Seal pups nearly decapitated by discarded fishing nets
are finally released back into Cornish sea



Animal Protection organisations are joining to tell the tale of several dramatic seal rescues in order to highlight the problem of ghost fishing gear in our UK oceans.

Ghost gear is the term used for lost, discarded and abandoned fishing nets that can cause a devastating impact to marine life in UK seas.
Entangled Netting
Seal Release - 12th March 2015 On the morning of 12th March 2015, the Cornish Seal Sanctuary have released a four month old seal pup, named Iron Man, and a five month old pup called Beast, back into the ocean on the north Cornish coast after their lengthy journeys of recovery.

Iron Man was rescued on Christmas Eve 2014 and was found to have sustained horrendous injuries after a 9 metres long piece of lost fishing trawl net had got caught around his neck.
With this story, and the tales of others who have also been terribly injured, British Divers Marine Life Rescue (BDMLR), the Cornish Seal Sanctuary (CSS) and Cornwall Seal Group (CSG) are joining with World Animal Protection to raise awareness of the devastating impact of "ghost gear".

In the 64 days after Christmas Eve 2014 there have been five seals entangled in ghost gear rescued by BDMLR in Cornwall alone, one of whom did not survive her horrendous injuries.
Iron Man
Netting Early on Christmas Eve, BDMLR were alerted to the plight of a young seal caught in a net near Pendeen, Cornwall. On arrival, Medics realised the pup was entangled with its net trapped on rocks near the shore, with a very real drowning risk on an incoming tide.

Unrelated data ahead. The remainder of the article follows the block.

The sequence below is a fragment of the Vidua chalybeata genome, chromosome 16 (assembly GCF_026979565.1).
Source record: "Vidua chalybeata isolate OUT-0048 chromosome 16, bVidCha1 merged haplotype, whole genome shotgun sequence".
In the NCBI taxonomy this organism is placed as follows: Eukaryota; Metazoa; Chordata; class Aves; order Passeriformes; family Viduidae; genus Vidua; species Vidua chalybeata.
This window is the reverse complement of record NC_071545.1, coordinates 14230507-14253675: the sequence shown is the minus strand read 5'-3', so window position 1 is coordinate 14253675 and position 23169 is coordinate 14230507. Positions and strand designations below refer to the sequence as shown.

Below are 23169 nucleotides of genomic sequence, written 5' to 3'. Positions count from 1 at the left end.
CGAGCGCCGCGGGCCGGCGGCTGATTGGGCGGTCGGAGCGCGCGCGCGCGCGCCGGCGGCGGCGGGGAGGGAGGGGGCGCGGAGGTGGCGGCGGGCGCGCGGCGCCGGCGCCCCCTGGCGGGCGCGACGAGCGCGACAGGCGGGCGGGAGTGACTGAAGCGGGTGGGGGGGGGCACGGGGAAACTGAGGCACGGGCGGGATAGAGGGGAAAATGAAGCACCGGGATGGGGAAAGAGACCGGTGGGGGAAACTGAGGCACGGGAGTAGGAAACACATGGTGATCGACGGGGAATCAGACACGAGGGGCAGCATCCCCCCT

Medics were able to free the net from the rocks and cut the net from where it had created a very deep and painful wound the whole way round the pup´s head. When unravelled, the net was nine metres long.
Sue Sayer from CSG who will monitor this seal´s progress back on the wild said "These cases are by no means unique and are always tragic to witness. Iron Man, would have playfully explored the lost fishing net floating in the sea and then become hideously wrapped up in it. Despite being only a few months old, he had been entangled long enough to cause a wound so deep it looked like his head was being cut off. When I unravelled the net I was shocked to find it was 9 metres long by 1.5 metres wide. I have no idea how this young seal moved at all dragging this weight of net around. Entanglement has huge welfare implications for seals and CSG research shows their chances of survival are significantly reduced as they struggle to return to the surface to breathe, swim and feed whilst their wounds leave them open to a wide range of infections."

Iron Man was immediately transported by BDMLR to the hospital at the Cornish Seal Sanctuary for emergency veterinary treatment. He is now four months old and was released in full health back into the ocean where it is hoped he will continue to thrive in his natural habitat, having been given a well-deserved second chance. He was accompanied by Beast, who was also rescued with a devastating deep wound on his neck as ghost fishing net cut into his flesh.